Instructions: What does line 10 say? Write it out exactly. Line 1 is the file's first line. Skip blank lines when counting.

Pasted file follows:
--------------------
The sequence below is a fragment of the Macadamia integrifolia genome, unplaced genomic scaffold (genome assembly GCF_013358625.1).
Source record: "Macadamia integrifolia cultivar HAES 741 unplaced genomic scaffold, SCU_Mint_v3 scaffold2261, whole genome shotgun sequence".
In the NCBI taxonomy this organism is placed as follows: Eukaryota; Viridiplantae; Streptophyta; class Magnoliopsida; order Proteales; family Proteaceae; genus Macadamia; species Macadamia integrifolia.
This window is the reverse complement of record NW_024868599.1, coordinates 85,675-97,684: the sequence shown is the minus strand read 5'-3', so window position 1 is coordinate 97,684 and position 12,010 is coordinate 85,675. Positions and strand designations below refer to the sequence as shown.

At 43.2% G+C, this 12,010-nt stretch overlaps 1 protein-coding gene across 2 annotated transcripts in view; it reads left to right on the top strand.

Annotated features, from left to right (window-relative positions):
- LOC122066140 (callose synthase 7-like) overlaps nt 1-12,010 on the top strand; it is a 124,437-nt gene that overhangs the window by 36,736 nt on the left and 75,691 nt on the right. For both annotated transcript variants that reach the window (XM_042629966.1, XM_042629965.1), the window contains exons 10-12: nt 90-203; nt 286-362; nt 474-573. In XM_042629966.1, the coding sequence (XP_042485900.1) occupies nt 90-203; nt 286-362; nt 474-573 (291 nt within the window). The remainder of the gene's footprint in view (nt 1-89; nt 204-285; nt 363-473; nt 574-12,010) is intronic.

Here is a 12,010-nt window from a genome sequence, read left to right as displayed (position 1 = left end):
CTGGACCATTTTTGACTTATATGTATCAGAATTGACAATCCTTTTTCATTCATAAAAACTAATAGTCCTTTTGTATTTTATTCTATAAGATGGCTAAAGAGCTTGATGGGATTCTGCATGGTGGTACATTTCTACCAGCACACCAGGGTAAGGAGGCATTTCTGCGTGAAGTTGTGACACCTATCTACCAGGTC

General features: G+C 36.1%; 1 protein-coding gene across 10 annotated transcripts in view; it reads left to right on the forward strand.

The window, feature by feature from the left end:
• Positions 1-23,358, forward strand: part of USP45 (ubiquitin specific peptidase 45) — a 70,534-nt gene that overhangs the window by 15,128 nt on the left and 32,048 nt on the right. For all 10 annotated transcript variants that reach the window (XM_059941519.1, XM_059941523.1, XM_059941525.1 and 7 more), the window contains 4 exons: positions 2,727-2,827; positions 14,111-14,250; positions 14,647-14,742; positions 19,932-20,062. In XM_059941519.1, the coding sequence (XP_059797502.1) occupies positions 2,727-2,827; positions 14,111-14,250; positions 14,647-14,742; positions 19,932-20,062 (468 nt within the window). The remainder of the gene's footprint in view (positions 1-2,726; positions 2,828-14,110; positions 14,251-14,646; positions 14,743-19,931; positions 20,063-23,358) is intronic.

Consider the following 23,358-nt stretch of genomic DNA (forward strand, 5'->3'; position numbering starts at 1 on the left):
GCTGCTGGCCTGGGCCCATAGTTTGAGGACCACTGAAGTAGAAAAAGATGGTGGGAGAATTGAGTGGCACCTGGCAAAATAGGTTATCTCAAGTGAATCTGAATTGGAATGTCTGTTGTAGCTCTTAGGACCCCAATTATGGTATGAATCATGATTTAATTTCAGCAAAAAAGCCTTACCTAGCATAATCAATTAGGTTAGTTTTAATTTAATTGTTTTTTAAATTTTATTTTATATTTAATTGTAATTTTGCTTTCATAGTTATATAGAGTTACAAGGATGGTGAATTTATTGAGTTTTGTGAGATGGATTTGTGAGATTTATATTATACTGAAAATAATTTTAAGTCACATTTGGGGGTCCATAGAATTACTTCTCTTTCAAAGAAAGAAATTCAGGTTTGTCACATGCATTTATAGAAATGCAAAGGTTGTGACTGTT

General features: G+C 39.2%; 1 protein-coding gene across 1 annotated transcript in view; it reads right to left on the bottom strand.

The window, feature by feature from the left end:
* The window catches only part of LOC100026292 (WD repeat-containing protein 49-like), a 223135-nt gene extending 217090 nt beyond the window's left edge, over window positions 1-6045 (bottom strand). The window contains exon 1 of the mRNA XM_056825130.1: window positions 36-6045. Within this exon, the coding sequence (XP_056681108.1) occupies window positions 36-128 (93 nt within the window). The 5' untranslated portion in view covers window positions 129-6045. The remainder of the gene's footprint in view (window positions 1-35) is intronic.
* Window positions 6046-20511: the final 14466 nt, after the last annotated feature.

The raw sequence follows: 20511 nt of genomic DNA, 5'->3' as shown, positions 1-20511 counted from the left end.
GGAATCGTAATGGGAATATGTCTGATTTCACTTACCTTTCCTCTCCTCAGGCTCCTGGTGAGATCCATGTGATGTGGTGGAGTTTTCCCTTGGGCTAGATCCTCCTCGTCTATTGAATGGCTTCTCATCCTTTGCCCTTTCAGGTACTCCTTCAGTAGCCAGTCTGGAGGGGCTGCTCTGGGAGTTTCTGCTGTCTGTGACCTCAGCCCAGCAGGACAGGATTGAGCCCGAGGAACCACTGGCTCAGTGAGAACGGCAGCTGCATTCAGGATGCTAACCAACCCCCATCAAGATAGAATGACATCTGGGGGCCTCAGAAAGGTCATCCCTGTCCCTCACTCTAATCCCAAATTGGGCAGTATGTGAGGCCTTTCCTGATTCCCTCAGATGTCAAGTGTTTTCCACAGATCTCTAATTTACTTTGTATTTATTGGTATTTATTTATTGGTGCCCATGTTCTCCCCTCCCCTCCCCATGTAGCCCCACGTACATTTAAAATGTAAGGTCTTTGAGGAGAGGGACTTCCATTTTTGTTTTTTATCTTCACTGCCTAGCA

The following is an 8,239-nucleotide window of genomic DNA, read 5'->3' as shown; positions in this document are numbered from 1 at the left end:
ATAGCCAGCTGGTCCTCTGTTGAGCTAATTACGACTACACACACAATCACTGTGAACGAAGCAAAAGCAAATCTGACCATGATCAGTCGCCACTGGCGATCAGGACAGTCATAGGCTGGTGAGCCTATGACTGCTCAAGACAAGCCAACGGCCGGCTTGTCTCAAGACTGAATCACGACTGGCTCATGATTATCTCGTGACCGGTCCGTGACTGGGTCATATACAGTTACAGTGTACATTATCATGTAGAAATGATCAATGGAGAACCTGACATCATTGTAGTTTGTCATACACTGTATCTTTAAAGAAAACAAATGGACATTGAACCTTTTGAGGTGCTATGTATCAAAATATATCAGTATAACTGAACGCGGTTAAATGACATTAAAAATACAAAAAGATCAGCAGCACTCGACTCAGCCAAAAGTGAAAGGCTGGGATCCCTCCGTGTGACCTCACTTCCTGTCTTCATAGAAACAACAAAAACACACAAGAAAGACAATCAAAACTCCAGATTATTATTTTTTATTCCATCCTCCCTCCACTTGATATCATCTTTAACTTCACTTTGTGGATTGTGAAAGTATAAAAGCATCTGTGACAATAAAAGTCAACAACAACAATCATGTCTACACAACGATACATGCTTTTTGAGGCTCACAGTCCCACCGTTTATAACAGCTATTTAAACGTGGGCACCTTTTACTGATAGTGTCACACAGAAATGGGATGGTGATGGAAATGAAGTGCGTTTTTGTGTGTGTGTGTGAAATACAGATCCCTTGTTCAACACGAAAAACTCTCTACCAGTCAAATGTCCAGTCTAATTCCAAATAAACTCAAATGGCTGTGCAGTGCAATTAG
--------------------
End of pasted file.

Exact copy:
General features: G+C 36.1%; 1 protein-coding gene across 10 annotated transcripts in view; it reads left to right on the forward strand.